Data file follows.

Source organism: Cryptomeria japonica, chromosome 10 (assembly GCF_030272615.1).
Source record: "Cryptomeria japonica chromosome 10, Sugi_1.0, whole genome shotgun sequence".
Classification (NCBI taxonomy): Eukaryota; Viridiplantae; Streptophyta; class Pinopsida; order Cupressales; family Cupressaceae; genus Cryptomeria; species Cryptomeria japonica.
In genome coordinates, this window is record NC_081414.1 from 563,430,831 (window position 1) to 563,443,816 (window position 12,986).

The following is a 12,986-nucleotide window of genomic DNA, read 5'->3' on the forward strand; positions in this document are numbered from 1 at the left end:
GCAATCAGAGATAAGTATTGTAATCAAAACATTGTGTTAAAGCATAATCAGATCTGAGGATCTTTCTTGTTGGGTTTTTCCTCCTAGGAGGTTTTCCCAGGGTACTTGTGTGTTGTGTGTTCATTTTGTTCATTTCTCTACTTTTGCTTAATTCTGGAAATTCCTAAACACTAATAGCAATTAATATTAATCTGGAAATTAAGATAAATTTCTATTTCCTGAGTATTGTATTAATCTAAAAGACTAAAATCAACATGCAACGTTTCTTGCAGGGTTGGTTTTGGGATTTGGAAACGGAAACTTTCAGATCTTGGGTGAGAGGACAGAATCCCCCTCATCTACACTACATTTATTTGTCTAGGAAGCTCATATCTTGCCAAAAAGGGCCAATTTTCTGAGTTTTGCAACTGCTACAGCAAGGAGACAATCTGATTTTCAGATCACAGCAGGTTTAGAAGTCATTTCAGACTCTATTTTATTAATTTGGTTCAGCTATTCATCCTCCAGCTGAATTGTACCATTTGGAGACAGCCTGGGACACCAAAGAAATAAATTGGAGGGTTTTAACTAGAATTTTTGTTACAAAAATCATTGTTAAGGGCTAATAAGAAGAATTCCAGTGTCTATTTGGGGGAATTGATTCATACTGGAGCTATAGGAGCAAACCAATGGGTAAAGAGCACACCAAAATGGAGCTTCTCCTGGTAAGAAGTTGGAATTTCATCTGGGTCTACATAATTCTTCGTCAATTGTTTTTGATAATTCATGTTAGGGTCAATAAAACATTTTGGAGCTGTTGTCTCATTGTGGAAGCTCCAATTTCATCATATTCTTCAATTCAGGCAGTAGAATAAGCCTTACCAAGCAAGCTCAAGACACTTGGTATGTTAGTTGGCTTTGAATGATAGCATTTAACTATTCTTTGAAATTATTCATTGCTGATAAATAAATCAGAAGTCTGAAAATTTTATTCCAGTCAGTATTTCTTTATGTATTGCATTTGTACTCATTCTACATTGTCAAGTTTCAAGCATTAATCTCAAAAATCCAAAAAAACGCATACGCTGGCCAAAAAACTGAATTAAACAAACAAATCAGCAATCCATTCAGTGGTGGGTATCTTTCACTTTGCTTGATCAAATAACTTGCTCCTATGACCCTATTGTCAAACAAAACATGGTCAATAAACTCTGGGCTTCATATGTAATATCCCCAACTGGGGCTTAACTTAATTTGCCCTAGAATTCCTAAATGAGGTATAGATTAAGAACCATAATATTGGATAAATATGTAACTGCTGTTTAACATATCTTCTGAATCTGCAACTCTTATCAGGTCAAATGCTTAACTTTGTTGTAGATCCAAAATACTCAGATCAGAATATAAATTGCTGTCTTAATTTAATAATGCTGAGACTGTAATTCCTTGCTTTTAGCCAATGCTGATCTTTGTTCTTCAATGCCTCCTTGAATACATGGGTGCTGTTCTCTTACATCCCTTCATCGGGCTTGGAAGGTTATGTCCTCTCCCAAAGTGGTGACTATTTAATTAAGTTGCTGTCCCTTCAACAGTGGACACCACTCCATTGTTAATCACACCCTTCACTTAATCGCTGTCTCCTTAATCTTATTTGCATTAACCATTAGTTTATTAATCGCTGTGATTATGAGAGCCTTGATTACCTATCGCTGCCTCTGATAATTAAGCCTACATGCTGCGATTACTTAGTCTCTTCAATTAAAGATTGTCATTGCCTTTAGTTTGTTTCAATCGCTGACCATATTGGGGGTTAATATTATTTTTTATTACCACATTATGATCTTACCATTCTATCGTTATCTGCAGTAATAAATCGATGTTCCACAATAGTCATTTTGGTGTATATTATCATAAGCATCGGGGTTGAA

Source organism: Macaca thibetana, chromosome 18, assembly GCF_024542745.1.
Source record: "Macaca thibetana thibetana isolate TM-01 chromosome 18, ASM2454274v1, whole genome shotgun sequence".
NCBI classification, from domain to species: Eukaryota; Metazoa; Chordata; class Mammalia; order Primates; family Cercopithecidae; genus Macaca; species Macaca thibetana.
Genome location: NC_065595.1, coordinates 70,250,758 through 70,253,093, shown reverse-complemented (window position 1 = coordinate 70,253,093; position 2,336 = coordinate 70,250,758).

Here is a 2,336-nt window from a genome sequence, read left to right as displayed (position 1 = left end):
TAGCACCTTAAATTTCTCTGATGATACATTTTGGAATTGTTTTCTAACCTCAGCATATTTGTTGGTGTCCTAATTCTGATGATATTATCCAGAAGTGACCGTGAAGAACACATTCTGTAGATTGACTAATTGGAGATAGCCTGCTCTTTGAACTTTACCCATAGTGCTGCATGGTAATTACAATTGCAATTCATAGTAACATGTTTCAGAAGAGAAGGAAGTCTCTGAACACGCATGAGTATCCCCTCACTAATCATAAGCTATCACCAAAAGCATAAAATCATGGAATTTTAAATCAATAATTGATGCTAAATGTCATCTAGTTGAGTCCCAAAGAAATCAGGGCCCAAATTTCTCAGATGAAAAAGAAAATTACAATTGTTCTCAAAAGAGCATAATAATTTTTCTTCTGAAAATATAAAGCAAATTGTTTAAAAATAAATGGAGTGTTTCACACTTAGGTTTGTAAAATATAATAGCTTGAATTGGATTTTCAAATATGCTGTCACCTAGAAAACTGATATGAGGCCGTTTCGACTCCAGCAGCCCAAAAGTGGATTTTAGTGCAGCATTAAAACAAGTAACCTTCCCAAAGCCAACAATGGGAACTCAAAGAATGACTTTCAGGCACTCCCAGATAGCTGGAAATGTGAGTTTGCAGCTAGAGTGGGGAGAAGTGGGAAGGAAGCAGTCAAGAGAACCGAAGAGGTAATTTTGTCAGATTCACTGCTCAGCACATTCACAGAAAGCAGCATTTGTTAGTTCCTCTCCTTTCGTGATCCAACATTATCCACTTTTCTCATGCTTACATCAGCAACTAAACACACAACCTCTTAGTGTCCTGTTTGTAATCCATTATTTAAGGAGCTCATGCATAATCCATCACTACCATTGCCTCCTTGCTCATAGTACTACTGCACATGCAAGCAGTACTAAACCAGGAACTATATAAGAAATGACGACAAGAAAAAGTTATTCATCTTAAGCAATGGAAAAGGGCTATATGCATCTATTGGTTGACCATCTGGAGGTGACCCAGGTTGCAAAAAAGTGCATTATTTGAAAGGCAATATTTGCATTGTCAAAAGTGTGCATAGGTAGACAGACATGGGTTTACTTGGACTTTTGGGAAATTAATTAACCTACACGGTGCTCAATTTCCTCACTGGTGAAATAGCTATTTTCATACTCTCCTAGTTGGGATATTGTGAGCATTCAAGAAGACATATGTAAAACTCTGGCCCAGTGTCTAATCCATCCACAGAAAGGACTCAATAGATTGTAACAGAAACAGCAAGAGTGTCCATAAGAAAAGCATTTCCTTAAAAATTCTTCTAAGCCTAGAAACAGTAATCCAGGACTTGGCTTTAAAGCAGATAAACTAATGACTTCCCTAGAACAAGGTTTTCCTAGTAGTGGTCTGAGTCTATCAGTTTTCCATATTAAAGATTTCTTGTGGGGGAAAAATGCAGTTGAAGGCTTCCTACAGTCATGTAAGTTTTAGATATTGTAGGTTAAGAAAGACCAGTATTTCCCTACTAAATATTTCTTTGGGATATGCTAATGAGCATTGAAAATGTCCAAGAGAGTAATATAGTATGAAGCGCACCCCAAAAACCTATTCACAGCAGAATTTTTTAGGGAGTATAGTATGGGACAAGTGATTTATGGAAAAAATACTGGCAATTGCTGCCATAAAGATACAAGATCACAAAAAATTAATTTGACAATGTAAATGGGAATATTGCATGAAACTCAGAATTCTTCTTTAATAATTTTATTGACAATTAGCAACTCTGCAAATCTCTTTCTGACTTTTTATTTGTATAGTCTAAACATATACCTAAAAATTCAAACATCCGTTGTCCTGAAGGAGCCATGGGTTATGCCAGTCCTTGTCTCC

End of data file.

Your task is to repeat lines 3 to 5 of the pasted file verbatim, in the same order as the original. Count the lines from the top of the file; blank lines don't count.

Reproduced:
Classification (NCBI taxonomy): Eukaryota; Viridiplantae; Streptophyta; class Pinopsida; order Cupressales; family Cupressaceae; genus Cryptomeria; species Cryptomeria japonica.
In genome coordinates, this window is record NC_081414.1 from 563,430,831 (window position 1) to 563,443,816 (window position 12,986).

The following is a 12,986-nucleotide window of genomic DNA, read 5'->3' on the forward strand; positions in this document are numbered from 1 at the left end: